PRK vs LASEK
The basic difference has to do with the method of epithelial removal. In order of less cellular trauma, less inflammation, less pain and risk of scarring, and a cleaner bed, these are the generally recognized categories:
“Old-fashioned PRK” – mechanically removing the epithelium with a spatula or Amoilis brush etc. No attempt made to delaminate the epi. Basically you’re sandpapering or scraping off the epithelium, which kills millions of cells in situ, causing release of cytokines and other inflammatory mediators. It might look like you have “clean edges” at the scope afterwards, but that’s a misleading view that ignores how traumatic this is to the eye. Few high-volume surface ablation surgeons are doing this anymore, because there are better modalities. Most PRK surgeons limit their ablations to no more than -6 or -7 because they recognize the pain and scarring risk
LASEK – this is what was known as “alcohol-assisted PRK” a decade ago before it became clear it’s substantively different in terms of atraumatic and vastly less Postop pain and scarring. This was invented at MEEI in 2005 by 2 of my collaborators, Juan Carlos Abbad and Jon Talamo, and popularized and published by Dimitri Azar shortly thereafter. (The Wikipedia entry on this is wrong, but every time I correct the historical record the lay editor for refractive surgery changes it back so it’s wrong, so I gave up, which is one of the problems w wiki as they use lay editors not true experts in the field).
Delamination of the epi allows for a very clean and atraumatic removal, hence less inflammation -> pain -> scarring. Most high-volume surface ablation surgeons are using this method, and many upwards revised their limits to -8 or -9 (if there’s sufficient residual corneal stroma)
Epi-LASIK or epi-LASEK are the same. I’ve tried to popularize the latter term with some success, since it’s obviously more similar to LASEK rather than LASIK. An EpiKeratome is used for the delamination.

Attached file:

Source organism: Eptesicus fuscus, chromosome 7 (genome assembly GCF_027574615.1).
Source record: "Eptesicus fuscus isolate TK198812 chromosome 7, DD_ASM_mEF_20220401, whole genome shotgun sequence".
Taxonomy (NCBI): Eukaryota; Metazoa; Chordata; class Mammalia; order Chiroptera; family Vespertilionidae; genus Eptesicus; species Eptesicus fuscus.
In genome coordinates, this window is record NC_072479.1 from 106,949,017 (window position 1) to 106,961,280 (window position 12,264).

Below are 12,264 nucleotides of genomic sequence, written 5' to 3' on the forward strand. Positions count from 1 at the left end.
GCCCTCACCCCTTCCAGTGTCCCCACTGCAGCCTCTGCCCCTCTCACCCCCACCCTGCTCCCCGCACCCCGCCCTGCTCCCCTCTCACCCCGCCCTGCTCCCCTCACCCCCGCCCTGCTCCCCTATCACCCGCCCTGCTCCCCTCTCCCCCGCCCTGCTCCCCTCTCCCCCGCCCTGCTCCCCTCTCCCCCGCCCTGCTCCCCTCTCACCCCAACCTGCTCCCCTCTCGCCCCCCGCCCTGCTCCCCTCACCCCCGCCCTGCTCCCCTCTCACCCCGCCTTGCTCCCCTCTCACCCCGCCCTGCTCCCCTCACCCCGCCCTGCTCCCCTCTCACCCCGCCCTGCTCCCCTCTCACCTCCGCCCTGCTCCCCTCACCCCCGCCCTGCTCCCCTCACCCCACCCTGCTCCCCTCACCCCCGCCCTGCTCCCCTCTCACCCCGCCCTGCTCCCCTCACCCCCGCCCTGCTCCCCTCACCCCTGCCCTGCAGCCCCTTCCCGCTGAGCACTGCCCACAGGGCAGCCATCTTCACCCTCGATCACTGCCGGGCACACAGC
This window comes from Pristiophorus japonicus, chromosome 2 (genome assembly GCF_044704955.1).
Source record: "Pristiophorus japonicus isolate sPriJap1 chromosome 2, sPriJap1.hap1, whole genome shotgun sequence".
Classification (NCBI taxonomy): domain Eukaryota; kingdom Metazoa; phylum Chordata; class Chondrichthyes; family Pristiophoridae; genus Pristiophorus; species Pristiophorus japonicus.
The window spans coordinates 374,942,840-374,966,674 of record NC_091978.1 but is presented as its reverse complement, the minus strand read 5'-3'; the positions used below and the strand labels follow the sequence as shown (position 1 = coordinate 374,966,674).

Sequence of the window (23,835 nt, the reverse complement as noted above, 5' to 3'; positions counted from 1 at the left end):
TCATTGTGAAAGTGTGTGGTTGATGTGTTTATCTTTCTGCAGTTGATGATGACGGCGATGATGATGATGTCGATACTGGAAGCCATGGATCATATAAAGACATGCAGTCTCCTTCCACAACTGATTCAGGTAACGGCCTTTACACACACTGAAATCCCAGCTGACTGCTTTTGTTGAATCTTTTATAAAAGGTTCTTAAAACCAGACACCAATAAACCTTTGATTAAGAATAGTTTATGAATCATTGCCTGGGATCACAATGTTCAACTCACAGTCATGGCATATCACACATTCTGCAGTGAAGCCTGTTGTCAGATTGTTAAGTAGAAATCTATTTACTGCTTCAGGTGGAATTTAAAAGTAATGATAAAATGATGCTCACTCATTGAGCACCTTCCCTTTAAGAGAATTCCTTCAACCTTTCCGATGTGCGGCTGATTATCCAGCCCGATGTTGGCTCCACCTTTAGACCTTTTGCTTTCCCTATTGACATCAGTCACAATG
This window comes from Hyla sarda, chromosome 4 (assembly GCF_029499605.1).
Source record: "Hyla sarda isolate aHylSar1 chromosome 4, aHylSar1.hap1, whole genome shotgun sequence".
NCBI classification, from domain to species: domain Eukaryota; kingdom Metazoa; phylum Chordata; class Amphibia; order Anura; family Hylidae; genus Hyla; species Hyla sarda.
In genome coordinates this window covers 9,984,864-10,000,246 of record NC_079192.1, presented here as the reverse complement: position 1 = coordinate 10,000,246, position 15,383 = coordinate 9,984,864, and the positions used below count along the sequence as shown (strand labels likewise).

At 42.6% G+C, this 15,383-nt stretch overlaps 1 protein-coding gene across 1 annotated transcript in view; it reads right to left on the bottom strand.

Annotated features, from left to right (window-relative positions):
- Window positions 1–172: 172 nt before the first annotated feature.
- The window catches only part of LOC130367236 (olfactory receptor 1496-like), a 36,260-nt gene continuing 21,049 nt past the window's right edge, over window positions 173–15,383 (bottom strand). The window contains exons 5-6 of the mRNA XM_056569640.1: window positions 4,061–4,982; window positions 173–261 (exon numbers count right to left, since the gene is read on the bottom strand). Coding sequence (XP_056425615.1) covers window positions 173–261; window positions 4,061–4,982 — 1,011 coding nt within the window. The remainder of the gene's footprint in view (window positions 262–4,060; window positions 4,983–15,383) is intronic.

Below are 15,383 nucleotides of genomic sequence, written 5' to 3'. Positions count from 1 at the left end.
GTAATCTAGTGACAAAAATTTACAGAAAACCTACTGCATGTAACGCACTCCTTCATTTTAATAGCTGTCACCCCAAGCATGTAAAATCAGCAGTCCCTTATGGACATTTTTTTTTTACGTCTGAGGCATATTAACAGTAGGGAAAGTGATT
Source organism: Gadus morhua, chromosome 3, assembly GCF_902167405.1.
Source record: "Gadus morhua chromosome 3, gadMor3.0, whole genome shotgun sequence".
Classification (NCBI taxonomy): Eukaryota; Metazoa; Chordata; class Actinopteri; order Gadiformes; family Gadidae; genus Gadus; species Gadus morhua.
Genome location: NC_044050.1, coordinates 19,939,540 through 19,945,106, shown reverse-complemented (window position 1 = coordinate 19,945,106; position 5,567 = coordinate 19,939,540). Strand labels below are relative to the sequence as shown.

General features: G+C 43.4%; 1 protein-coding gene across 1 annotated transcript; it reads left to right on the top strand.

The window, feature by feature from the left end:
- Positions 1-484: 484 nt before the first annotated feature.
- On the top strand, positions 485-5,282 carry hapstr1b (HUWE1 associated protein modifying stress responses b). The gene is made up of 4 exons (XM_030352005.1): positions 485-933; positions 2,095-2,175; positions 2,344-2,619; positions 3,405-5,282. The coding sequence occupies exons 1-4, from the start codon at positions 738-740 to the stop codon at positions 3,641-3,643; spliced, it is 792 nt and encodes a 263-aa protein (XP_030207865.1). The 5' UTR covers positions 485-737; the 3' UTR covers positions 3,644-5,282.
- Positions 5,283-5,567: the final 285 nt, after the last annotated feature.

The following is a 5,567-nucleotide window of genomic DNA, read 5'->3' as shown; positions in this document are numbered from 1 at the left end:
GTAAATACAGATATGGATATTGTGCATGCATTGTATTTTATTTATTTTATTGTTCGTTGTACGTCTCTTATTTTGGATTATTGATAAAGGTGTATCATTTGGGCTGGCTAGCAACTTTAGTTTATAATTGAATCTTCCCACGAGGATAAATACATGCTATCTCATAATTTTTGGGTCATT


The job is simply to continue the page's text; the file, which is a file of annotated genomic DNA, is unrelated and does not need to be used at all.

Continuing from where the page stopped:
Avoiding alcohol avoids alcohol toxicity to the surrounding tissues, some of which is inevitable in LASEK even if you use a well. Years ago most practitioners (myself included) stopped replacing the epithelium as they found recovery to be faster this way. Yet it’s still less traumatic and inflammatory and has a faster recovery than even LASEK. With epi some surgeons are comfortable going up to -10.
I’ve done over 15,000 surface ablations at this point and always try with my fellows to improve our techniques and outcomes. We had a fellow from Venezuela come who had a PRK two years prior. He got to 20/20 but was in agony for 10 days. His dad is a MD and owns the largest private hospital in Venezuela so he got the procedure for free. After 1 year with me he flew up his entire family, parents, brothers, sisters to NYC to get LASEK or epiLASEK with me. They must have spent $20,000 on that in just airfare and hotels and laser fees (even though we did them close to cost). That should tell you that he really came to believe that LASEK is dramatically different and better than PRK, when they could have got that for free back home. None of them had any pain, and we got them all to 20/15.
ASA is Advanced Surface Ablation and refers to LASEK and epiLASEK where the epi is delaminated, to distinguish them from non-advanced PRK, where it’s simply sandpapered or scraped awayAnyway, that’s my summary of current terminology as probably the most active practitioner of surface ablation in the US, for whatever it’s worth;)